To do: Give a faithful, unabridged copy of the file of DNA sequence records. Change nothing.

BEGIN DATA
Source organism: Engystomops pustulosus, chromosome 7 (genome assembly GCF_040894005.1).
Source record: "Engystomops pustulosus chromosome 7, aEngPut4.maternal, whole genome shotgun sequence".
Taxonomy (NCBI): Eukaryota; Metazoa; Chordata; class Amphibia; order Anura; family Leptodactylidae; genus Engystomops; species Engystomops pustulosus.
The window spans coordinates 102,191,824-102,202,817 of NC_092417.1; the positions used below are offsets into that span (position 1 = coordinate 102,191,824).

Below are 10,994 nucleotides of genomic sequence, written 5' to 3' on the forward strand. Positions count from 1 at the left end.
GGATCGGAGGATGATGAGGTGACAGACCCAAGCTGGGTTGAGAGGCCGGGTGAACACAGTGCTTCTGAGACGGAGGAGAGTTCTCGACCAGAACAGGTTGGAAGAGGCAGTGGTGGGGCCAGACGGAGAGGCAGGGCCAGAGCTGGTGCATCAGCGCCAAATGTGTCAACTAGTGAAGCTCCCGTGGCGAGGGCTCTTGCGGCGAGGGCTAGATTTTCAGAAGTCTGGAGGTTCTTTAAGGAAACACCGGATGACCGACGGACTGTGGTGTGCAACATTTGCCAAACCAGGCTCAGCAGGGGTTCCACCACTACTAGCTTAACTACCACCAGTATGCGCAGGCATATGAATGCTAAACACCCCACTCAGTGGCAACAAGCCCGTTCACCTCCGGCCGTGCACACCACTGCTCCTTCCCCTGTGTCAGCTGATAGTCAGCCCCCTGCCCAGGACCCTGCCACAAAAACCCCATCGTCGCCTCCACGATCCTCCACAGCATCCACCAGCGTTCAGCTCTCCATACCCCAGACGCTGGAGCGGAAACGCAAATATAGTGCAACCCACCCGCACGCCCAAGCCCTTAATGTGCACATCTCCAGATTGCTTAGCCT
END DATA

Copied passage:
Source organism: Engystomops pustulosus, chromosome 7 (genome assembly GCF_040894005.1).
Source record: "Engystomops pustulosus chromosome 7, aEngPut4.maternal, whole genome shotgun sequence".
Taxonomy (NCBI): Eukaryota; Metazoa; Chordata; class Amphibia; order Anura; family Leptodactylidae; genus Engystomops; species Engystomops pustulosus.
The window spans coordinates 102,191,824-102,202,817 of NC_092417.1; the positions used below are offsets into that span (position 1 = coordinate 102,191,824).

Below are 10,994 nucleotides of genomic sequence, written 5' to 3' on the forward strand. Positions count from 1 at the left end.
GGATCGGAGGATGATGAGGTGACAGACCCAAGCTGGGTTGAGAGGCCGGGTGAACACAGTGCTTCTGAGACGGAGGAGAGTTCTCGACCAGAACAGGTTGGAAGAGGCAGTGGTGGGGCCAGACGGAGAGGCAGGGCCAGAGCTGGTGCATCAGCGCCAAATGTGTCAACTAGTGAAGCTCCCGTGGCGAGGGCTCTTGCGGCGAGGGCTAGATTTTCAGAAGTCTGGAGGTTCTTTAAGGAAACACCGGATGACCGACGGACTGTGGTGTGCAACATTTGCCAAACCAGGCTCAGCAGGGGTTCCACCACTACTAGCTTAACTACCACCAGTATGCGCAGGCATATGAATGCTAAACACCCCACTCAGTGGCAACAAGCCCGTTCACCTCCGGCCGTGCACACCACTGCTCCTTCCCCTGTGTCAGCTGATAGTCAGCCCCCTGCCCAGGACCCTGCCACAAAAACCCCATCGTCGCCTCCACGATCCTCCACAGCATCCACCAGCGTTCAGCTCTCCATACCCCAGACGCTGGAGCGGAAACGCAAATATAGTGCAACCCACCCGCACGCCCAAGCCCTTAATGTGCACATCTCCAGATTGCTTAGCCT